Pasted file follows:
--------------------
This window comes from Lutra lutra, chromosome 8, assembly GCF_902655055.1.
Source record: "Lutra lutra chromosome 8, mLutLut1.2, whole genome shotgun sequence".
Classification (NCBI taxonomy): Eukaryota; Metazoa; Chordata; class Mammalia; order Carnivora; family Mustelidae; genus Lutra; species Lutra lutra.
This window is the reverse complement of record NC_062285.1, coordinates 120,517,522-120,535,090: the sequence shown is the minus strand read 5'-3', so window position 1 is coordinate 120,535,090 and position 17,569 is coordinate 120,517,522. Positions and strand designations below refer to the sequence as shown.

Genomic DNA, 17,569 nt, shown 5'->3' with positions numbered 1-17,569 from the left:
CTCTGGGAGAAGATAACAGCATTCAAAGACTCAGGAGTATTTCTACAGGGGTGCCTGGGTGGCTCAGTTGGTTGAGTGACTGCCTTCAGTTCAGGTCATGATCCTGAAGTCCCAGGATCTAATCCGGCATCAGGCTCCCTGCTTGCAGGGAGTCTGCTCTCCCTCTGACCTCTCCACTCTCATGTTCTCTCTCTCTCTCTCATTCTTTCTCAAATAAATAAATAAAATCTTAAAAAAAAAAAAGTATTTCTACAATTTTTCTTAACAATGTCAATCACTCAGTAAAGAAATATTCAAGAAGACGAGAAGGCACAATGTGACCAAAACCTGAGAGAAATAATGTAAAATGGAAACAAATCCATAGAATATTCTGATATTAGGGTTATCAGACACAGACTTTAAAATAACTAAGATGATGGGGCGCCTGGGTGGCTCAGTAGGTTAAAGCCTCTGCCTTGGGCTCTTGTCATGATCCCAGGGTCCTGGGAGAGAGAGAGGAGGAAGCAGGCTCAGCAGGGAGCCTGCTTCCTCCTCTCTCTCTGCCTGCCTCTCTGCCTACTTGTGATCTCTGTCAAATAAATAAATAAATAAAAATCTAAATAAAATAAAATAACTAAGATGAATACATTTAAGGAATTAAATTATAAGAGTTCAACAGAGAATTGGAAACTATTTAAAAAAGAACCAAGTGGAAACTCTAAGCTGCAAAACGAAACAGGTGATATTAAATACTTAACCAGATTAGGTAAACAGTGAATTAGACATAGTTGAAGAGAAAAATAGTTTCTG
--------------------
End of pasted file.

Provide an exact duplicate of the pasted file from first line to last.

This window comes from Lutra lutra, chromosome 8, assembly GCF_902655055.1.
Source record: "Lutra lutra chromosome 8, mLutLut1.2, whole genome shotgun sequence".
Classification (NCBI taxonomy): Eukaryota; Metazoa; Chordata; class Mammalia; order Carnivora; family Mustelidae; genus Lutra; species Lutra lutra.
This window is the reverse complement of record NC_062285.1, coordinates 120,517,522-120,535,090: the sequence shown is the minus strand read 5'-3', so window position 1 is coordinate 120,535,090 and position 17,569 is coordinate 120,517,522. Positions and strand designations below refer to the sequence as shown.

Genomic DNA, 17,569 nt, shown 5'->3' with positions numbered 1-17,569 from the left:
CTCTGGGAGAAGATAACAGCATTCAAAGACTCAGGAGTATTTCTACAGGGGTGCCTGGGTGGCTCAGTTGGTTGAGTGACTGCCTTCAGTTCAGGTCATGATCCTGAAGTCCCAGGATCTAATCCGGCATCAGGCTCCCTGCTTGCAGGGAGTCTGCTCTCCCTCTGACCTCTCCACTCTCATGTTCTCTCTCTCTCTCTCATTCTTTCTCAAATAAATAAATAAAATCTTAAAAAAAAAAAAGTATTTCTACAATTTTTCTTAACAATGTCAATCACTCAGTAAAGAAATATTCAAGAAGACGAGAAGGCACAATGTGACCAAAACCTGAGAGAAATAATGTAAAATGGAAACAAATCCATAGAATATTCTGATATTAGGGTTATCAGACACAGACTTTAAAATAACTAAGATGATGGGGCGCCTGGGTGGCTCAGTAGGTTAAAGCCTCTGCCTTGGGCTCTTGTCATGATCCCAGGGTCCTGGGAGAGAGAGAGGAGGAAGCAGGCTCAGCAGGGAGCCTGCTTCCTCCTCTCTCTCTGCCTGCCTCTCTGCCTACTTGTGATCTCTGTCAAATAAATAAATAAATAAAAATCTAAATAAAATAAAATAACTAAGATGAATACATTTAAGGAATTAAATTATAAGAGTTCAACAGAGAATTGGAAACTATTTAAAAAAGAACCAAGTGGAAACTCTAAGCTGCAAAACGAAACAGGTGATATTAAATACTTAACCAGATTAGGTAAACAGTGAATTAGACATAGTTGAAGAGAAAAATAGTTTCTG